TOO many people in Terrace and area have to spend too much of their income on rent and utilities, says the executive director of a provincial non-profit housing association which held a meeting in Terrace on June 18.
“In the past 18 months, in purpose-built rentals – these are not someone renting a room out of their basement – rents have gone up 17 per cent in Terrace,” Tony Roy from the B.C. Non-Profit Housing Association explained.
“And the vacancy rate in Terrace between 2006 and 2013 went from 12.7 per cent to 0.4 per cent.”
Although vacancy rates have improved over last year, Roy said there remains a critical shortage of affordable housing which is defined as people paying 30 per cent or less of their income on rent.
The affordable housing situation in Terrace is rated poor overall by the Non-Profit Housing Association who crunches the provincial numbers each year. The average rent is $722 per month which translates to 22 per cent of the average income of the renter. This is lower than the provincial average of $988 per month totalling 24 per cent of total income, but the average Terrace resident still spends nearly double the percentage of their income on housing as Kitimat residents do.
It is the high rent prices that are making a dent in people’s income in Terrace, says Roy. “An economic boom is generally a good thing for a community,” he said, “but at the same time we have to make sure that residents get their fair share of the [benefits].”
The statistics are startling for Terrace which sees 44 per cent of its residents spending more than 30 per cent of their income on on rent and utilities. A further 18 per cent of Terrace citizens pay more than 50 per cent of their income to their housing and utilities providers – a situation that is considered critically unaffordable and people may be foregoing necessities in order to pay for housing, according to the Non-Profit Housing Association. That means that more than 60 per cent of tenants in Terrace are having trouble making ends meets with their high rent costs.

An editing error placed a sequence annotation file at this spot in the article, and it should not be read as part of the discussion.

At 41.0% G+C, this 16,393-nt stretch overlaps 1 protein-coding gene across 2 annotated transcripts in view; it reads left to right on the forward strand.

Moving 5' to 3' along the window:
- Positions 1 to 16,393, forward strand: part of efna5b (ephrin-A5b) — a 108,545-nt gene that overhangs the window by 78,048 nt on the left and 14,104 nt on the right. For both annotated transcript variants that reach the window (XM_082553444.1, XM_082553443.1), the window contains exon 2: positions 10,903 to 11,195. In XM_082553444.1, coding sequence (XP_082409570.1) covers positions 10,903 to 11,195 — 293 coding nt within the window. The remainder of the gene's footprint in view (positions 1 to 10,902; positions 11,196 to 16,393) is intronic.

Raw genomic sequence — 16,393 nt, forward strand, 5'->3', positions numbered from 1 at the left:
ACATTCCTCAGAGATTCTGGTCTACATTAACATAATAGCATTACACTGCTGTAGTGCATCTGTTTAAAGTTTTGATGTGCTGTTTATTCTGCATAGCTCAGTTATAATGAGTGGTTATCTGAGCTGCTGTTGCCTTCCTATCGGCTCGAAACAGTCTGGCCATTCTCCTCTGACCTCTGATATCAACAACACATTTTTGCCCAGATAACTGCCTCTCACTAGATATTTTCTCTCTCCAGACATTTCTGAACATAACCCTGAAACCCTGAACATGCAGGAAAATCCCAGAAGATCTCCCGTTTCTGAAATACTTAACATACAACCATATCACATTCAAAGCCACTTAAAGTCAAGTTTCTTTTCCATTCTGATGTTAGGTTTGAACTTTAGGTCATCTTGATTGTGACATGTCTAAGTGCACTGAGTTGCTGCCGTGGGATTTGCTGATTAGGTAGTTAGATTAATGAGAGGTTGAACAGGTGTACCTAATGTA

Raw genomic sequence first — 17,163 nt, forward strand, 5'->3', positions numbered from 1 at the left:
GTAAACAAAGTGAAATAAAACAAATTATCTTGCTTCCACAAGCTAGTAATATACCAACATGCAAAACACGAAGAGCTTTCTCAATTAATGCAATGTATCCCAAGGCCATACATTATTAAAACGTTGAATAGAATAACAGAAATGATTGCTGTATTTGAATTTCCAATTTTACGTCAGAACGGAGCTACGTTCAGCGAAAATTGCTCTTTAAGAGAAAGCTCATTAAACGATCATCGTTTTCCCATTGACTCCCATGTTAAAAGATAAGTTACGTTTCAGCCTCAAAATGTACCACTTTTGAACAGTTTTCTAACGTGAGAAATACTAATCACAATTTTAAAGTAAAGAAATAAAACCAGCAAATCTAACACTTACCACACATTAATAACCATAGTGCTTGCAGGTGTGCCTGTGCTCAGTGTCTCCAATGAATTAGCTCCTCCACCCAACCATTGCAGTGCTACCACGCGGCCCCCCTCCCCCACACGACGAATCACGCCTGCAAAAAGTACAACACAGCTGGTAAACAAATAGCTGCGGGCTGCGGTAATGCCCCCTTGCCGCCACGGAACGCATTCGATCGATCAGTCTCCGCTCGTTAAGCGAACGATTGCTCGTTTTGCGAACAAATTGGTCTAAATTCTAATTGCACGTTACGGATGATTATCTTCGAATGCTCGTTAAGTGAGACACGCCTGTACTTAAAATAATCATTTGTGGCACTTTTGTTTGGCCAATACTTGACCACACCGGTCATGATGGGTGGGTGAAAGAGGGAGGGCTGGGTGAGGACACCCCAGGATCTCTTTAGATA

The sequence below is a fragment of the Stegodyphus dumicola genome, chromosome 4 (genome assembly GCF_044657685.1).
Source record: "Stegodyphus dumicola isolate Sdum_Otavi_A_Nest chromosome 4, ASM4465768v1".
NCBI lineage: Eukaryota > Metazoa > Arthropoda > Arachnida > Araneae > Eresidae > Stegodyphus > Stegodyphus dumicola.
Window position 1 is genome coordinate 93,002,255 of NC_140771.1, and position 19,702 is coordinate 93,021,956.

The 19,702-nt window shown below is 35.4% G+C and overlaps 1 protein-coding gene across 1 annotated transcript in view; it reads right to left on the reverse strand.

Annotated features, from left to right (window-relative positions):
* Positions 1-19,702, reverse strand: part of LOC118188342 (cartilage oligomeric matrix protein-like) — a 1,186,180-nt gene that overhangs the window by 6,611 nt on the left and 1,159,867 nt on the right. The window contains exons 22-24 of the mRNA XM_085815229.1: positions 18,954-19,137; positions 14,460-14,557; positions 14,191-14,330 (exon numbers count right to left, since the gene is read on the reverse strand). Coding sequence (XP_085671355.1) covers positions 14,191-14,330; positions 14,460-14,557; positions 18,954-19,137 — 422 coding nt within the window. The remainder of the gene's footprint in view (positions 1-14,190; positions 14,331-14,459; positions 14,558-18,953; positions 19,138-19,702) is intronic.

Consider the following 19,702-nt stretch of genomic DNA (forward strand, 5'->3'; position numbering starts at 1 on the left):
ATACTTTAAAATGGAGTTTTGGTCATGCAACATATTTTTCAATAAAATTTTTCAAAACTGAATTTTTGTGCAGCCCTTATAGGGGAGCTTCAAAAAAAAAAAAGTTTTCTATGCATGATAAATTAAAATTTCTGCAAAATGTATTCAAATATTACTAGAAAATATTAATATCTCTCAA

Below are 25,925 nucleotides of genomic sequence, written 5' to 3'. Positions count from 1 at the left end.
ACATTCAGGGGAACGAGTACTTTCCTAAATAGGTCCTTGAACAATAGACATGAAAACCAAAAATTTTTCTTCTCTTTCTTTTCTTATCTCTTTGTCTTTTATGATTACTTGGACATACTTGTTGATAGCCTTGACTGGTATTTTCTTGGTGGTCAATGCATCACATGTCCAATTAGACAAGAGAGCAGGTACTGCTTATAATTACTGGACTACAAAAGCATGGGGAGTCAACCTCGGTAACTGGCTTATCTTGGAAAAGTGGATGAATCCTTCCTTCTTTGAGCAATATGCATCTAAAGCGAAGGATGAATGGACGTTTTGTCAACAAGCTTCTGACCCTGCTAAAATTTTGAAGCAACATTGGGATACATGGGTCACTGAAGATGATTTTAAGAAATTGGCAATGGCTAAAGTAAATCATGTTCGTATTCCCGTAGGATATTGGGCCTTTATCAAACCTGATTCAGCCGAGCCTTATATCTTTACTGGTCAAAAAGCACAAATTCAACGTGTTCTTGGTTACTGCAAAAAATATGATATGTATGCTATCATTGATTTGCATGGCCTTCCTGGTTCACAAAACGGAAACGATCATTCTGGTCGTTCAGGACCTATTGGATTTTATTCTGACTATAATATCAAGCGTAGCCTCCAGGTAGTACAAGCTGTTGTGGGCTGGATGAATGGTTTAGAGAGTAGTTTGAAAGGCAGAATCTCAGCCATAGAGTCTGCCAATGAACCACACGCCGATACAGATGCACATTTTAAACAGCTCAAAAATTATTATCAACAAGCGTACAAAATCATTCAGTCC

Roy explained that the problem in Terrace comes down to supply and the low vacancy rate in Terrace. At least 140 rental-bedrooms are required to meet the demand in Terrace, according to last years data on the association’s website. This shortfall ranks Terrace near the top of low vacancy cities in B.C.
The problems surrounding skyrocketing rents and a low supply of housing are also forecast to increase over the next 25 years.
“Things are going to get worse before they get better,” Roy projected, citing that existing housing livability will deteriorate as rents continue to increase.
“Someone from a lower income bracket may have a place to live [now], but it all of a sudden there is a leak in the basement and they have to evacuate their home, if there are no vacancies … the only other option is to live in a homeless shelter,” Roy described of a situation he believes will become more frequent in the Terrace area.
He also indicated that homelessness is overall more taxing on a society than providing affordable housing.
Roy also explained that non-profit groups and policy makers are the ones who can make the most difference in providing affordable housing because the private sector tends to focus on higher end accommodations.
“The private sector won’t be the ones who come in and houses people [in need],” Roy said. “Terrace is going to need to find a way to develop affordable housing.”
Housing developments of this nature are unlikely to be supported by higher levels of government, noted Roy. “Before 1995, the federal government had a fund for building affordable housing, but over the last 20 years we have started to accumulate a backlog [of need for affordable housing],” he said.
Approximately 60 people gathered in Terrace June 18 for the non-profit housing association-sponsored conference, including Terrace mayor Carol Leclerc and Prince Rupert mayor Lee Brain.
Roy said the association’s directors felt that hosting the conference here would highlight the “acute need” for affordable housing in the area.